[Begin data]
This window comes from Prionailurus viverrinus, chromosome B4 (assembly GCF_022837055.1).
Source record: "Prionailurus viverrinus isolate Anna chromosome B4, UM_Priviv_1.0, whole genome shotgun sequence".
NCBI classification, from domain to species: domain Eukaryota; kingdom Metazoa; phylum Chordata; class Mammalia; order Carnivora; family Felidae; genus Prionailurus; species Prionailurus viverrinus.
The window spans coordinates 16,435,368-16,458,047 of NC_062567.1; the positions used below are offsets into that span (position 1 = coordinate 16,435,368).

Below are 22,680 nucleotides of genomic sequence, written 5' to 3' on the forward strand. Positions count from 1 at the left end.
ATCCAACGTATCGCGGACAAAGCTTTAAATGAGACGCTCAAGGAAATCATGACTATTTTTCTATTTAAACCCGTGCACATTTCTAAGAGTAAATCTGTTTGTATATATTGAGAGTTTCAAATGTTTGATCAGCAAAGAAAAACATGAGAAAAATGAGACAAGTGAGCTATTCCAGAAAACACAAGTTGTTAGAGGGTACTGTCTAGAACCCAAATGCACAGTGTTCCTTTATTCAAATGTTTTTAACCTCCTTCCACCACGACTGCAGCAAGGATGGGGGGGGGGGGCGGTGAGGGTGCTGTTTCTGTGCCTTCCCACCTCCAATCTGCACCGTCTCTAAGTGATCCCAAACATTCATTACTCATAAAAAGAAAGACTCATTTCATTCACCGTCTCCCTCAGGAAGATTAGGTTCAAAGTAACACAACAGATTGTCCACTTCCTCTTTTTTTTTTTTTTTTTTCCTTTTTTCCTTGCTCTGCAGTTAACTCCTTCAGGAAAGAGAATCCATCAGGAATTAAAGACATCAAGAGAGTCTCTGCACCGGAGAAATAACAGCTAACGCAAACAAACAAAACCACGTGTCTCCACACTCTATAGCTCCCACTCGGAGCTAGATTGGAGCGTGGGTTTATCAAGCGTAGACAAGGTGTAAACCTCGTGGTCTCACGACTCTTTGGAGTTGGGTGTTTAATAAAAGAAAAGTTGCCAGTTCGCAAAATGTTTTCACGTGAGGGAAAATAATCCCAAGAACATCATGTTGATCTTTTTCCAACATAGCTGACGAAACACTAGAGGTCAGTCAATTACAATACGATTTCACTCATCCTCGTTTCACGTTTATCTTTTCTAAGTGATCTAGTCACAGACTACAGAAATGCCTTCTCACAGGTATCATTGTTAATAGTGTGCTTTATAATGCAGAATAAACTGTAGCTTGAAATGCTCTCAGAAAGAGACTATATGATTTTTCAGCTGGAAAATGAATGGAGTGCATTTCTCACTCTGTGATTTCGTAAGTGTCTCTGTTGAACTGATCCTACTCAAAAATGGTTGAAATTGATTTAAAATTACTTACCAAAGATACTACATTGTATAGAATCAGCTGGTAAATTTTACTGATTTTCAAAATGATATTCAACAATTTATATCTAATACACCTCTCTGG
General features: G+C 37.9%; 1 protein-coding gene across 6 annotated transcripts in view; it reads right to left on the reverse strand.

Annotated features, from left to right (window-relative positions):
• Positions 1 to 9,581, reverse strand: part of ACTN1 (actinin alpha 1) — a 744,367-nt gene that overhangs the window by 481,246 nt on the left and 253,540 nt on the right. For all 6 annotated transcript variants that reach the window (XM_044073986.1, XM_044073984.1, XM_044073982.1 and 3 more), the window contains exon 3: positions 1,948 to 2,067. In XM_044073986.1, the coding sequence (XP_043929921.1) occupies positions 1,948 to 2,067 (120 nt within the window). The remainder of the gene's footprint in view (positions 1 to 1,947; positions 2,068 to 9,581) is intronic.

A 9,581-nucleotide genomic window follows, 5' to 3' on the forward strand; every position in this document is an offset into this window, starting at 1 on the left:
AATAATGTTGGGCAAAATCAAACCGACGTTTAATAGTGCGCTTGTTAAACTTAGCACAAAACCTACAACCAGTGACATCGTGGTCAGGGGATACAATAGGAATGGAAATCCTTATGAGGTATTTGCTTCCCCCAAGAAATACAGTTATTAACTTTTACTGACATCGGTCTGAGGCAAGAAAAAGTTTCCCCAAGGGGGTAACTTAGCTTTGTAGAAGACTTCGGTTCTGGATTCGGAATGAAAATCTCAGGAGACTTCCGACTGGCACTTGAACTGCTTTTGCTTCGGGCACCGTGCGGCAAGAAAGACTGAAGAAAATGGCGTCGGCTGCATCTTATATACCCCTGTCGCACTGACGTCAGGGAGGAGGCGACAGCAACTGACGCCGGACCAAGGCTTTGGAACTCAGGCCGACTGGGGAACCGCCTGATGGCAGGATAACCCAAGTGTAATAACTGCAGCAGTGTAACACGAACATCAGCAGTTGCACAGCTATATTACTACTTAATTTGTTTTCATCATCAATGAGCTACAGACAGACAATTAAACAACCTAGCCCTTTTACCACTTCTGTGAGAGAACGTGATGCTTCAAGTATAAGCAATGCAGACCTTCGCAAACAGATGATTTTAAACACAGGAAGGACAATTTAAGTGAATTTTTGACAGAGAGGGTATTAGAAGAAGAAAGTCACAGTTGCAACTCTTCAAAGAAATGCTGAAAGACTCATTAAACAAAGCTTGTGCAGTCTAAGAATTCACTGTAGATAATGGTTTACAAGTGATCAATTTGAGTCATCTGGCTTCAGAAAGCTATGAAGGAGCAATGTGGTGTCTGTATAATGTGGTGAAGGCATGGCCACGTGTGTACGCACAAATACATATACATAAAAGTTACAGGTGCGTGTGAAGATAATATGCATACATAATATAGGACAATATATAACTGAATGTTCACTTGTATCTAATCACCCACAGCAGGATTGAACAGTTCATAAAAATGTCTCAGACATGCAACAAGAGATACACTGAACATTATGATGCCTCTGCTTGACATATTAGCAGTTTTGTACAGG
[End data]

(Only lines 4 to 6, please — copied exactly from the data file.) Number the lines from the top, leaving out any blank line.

The window spans coordinates 16,435,368-16,458,047 of NC_062567.1; the positions used below are offsets into that span (position 1 = coordinate 16,435,368).

Below are 22,680 nucleotides of genomic sequence, written 5' to 3' on the forward strand. Positions count from 1 at the left end.
ATCCAACGTATCGCGGACAAAGCTTTAAATGAGACGCTCAAGGAAATCATGACTATTTTTCTATTTAAACCCGTGCACATTTCTAAGAGTAAATCTGTTTGTATATATTGAGAGTTTCAAATGTTTGATCAGCAAAGAAAAACATGAGAAAAATGAGACAAGTGAGCTATTCCAGAAAACACAAGTTGTTAGAGGGTACTGTCTAGAACCCAAATGCACAGTGTTCCTTTATTCAAATGTTTTTAACCTCCTTCCACCACGACTGCAGCAAGGATGGGGGGGGGGGGCGGTGAGGGTGCTGTTTCTGTGCCTTCCCACCTCCAATCTGCACCGTCTCTAAGTGATCCCAAACATTCATTACTCATAAAAAGAAAGACTCATTTCATTCACCGTCTCCCTCAGGAAGATTAGGTTCAAAGTAACACAACAGATTGTCCACTTCCTCTTTTTTTTTTTTTTTTTTCCTTTTTTCCTTGCTCTGCAGTTAACTCCTTCAGGAAAGAGAATCCATCAGGAATTAAAGACATCAAGAGAGTCTCTGCACCGGAGAAATAACAGCTAACGCAAACAAACAAAACCACGTGTCTCCACACTCTATAGCTCCCACTCGGAGCTAGATTGGAGCGTGGGTTTATCAAGCGTAGACAAGGTGTAAACCTCGTGGTCTCACGACTCTTTGGAGTTGGGTGTTTAATAAAAGAAAAGTTGCCAGTTCGCAAAATGTTTTCACGTGAGGGAAAATAATCCCAAGAACATCATGTTGATCTTTTTCCAACATAGCTGACGAAACACTAGAGGTCAGTCAATTACAATACGATTTCACTCATCCTCGTTTCACGTTTATCTTTTCTAAGTGATCTAGTCACAGACTACAGAAATGCCTTCTCACAGGTATCATTGTTAATAGTGTGCTTTATAATGCAGAATAAACTGTAGCTTGAAATGCTCTCAGAAAGAGACTATATGATTTTTCAGCTGGAAAATGAATGGAGTGCATTTCTCACTCTGTGATTTCGTAAGTGTCTCTGTTGAACTGATCCTACTCAAAAATGGTTGAAATTGATTTAAAATTACTTACCAAAGATACTACATTGTATAGAATCAGCTGGTAAATTTTACTGATTTTCAAAATGATATTCAACAATTTATATCTAATACACCTCTCTGG